Trimming Tortoise Beaks



ReptileChannel.com Online Exclusive
Q. How do you trim a tortoise beak?

A. Good question!

The tortoise's horny beak is technically called the rhampotheca. Overgrowth of the tortoise's beak and nails usually indicates an underlying nutritional deficiency. However, some chelonians (turtles and tortoises) develop very long toenails as normal secondary sex characteristics.

The best way for you to know if your tortoise needs a beak trim would be to closely examine your tortoise, and then compare the beak to healthy tortoises, and those in photos, as well. Your herp vet is also an excellent source of information who can tell you if your tortoise needs a trim.

An overgrown tortoise beak can be caused by nutritional secondary hyperparathyroid disease (a form of metabolic bone disease), malocclusion, inappropriate food items (usually all soft foods) and trauma.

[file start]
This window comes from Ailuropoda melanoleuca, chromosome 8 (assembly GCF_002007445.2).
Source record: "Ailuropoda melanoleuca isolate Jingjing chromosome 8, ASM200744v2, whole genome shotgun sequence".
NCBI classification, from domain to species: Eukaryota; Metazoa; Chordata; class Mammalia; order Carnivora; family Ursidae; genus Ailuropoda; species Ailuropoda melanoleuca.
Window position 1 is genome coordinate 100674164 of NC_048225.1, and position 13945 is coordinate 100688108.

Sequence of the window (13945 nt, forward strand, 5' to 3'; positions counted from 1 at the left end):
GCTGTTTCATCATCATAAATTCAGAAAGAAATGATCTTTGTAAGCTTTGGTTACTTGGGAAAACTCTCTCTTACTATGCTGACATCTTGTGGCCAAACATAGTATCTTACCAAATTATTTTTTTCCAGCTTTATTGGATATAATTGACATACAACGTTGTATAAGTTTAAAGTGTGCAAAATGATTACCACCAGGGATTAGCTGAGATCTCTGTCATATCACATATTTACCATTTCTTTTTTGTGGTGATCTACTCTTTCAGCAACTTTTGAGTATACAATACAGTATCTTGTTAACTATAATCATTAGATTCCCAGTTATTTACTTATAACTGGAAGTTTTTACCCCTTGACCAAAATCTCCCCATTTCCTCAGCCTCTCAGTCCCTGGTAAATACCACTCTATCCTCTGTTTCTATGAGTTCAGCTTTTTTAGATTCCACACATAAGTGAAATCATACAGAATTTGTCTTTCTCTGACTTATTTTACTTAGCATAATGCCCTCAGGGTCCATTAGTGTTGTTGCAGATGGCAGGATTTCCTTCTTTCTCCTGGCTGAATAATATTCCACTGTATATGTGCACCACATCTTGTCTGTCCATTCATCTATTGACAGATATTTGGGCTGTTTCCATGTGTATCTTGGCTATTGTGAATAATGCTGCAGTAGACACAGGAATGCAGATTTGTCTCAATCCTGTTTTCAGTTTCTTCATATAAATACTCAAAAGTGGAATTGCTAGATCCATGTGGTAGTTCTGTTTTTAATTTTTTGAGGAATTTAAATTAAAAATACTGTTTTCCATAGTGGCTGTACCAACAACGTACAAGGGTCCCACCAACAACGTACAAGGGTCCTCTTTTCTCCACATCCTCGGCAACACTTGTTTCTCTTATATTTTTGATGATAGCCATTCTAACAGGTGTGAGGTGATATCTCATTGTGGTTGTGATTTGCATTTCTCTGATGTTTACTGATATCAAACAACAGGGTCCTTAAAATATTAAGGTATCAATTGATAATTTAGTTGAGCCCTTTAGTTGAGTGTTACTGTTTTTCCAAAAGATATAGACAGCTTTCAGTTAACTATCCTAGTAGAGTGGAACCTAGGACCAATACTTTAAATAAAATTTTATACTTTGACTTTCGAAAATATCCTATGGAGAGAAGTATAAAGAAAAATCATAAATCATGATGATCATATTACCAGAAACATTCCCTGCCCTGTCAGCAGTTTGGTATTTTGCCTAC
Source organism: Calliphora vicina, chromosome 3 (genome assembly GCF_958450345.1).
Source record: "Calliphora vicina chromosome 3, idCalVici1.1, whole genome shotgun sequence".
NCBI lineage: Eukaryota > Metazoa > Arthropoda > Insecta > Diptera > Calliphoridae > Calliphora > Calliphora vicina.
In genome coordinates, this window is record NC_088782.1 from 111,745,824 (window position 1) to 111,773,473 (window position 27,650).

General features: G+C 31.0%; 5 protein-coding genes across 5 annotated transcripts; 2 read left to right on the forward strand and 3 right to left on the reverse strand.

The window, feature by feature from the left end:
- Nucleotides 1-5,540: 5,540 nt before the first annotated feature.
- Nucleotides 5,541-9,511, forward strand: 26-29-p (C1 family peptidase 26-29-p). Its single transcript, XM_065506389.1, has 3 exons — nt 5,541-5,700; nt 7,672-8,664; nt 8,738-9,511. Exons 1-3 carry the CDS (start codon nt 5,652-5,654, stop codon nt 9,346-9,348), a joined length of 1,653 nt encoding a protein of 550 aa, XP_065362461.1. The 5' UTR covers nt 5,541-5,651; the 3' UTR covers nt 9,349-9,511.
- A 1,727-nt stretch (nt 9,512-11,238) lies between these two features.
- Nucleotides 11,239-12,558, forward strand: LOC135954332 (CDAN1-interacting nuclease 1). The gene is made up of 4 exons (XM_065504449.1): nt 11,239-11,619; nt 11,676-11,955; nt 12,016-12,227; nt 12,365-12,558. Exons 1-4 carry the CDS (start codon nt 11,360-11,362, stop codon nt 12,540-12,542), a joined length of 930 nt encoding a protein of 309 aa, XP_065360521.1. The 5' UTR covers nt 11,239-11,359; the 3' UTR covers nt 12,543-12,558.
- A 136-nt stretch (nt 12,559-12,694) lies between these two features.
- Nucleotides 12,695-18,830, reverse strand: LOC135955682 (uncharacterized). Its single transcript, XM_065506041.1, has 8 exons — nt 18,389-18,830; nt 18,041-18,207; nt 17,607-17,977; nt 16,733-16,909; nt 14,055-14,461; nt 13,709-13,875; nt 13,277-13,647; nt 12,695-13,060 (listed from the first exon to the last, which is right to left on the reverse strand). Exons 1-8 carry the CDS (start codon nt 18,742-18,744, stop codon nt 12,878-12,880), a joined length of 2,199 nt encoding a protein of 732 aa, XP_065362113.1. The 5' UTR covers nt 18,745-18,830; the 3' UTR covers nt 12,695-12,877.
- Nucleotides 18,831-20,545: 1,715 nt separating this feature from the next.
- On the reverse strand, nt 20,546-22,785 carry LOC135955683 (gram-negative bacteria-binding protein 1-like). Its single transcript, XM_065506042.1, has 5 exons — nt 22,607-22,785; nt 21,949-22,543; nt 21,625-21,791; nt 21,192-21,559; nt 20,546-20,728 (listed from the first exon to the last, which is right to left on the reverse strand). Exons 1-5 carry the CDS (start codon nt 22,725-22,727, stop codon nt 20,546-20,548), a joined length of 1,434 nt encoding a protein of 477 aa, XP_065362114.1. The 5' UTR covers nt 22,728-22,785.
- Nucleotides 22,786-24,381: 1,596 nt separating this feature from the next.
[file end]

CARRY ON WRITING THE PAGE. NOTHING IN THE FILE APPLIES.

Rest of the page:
If you do suspect that your tortoise does have an overgrown beak, please have it evaluated by your herp veterinarian. Don’t ever try to trim it yourself, as the beak does have a blood and nerve supply, and if trimmed incorrectly, it can cause severe pain, bleeding and disfigurement.

Margaret A. Wissman, DVM, DABVP has been an avian/exotic/herp animal veterinarian since 1981. She is a regular contributor to REPTILES magazine.

Need a Herp Vet?
Find a herp vet with our comprehensive reptile vet directory. If you cannot find a herp vet using our reptile vet directory, a good place to go is the Association of Reptilian and Amphibian Veterinarian (ARAV) web site at www.arav.com.

Related Articles

YouTube Video Of A Frog Eating A Caterpillar Gets Close To 1.5 Million Views In Three Days

Caterpillar continued waving its head in front of frog until it gets eaten.

Reptile Enclosures and Set Ups

I want a nice, naturalistic home for a couple of small- to medium-sized turtles to enjoy.

Herping Brazil's Refugio Ecologico Caiman

Cast Your Vote

Ball Python or Corn Snake?



 

Find Us On facebook